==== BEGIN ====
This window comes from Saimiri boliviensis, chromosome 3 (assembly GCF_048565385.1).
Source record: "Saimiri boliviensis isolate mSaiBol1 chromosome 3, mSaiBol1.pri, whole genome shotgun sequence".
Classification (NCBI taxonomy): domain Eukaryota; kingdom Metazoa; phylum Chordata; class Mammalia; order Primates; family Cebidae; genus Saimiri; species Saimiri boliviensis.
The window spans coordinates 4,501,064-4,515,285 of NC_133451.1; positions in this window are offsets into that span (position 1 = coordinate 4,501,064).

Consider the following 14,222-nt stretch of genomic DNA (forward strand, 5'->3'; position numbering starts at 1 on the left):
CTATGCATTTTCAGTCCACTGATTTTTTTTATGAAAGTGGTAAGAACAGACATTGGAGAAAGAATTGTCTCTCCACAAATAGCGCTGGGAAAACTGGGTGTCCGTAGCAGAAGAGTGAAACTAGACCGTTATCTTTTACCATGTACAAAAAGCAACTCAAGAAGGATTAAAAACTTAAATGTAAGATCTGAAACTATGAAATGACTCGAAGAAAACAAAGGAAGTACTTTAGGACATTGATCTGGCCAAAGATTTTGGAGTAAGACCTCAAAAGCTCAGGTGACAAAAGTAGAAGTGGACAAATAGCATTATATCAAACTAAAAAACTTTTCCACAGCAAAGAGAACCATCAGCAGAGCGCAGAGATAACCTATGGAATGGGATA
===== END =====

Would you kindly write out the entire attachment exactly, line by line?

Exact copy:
This window comes from Saimiri boliviensis, chromosome 3 (assembly GCF_048565385.1).
Source record: "Saimiri boliviensis isolate mSaiBol1 chromosome 3, mSaiBol1.pri, whole genome shotgun sequence".
Classification (NCBI taxonomy): domain Eukaryota; kingdom Metazoa; phylum Chordata; class Mammalia; order Primates; family Cebidae; genus Saimiri; species Saimiri boliviensis.
The window spans coordinates 4,501,064-4,515,285 of NC_133451.1; positions in this window are offsets into that span (position 1 = coordinate 4,501,064).

Consider the following 14,222-nt stretch of genomic DNA (forward strand, 5'->3'; position numbering starts at 1 on the left):
CTATGCATTTTCAGTCCACTGATTTTTTTTATGAAAGTGGTAAGAACAGACATTGGAGAAAGAATTGTCTCTCCACAAATAGCGCTGGGAAAACTGGGTGTCCGTAGCAGAAGAGTGAAACTAGACCGTTATCTTTTACCATGTACAAAAAGCAACTCAAGAAGGATTAAAAACTTAAATGTAAGATCTGAAACTATGAAATGACTCGAAGAAAACAAAGGAAGTACTTTAGGACATTGATCTGGCCAAAGATTTTGGAGTAAGACCTCAAAAGCTCAGGTGACAAAAGTAGAAGTGGACAAATAGCATTATATCAAACTAAAAAACTTTTCCACAGCAAAGAGAACCATCAGCAGAGCGCAGAGATAACCTATGGAATGGGATA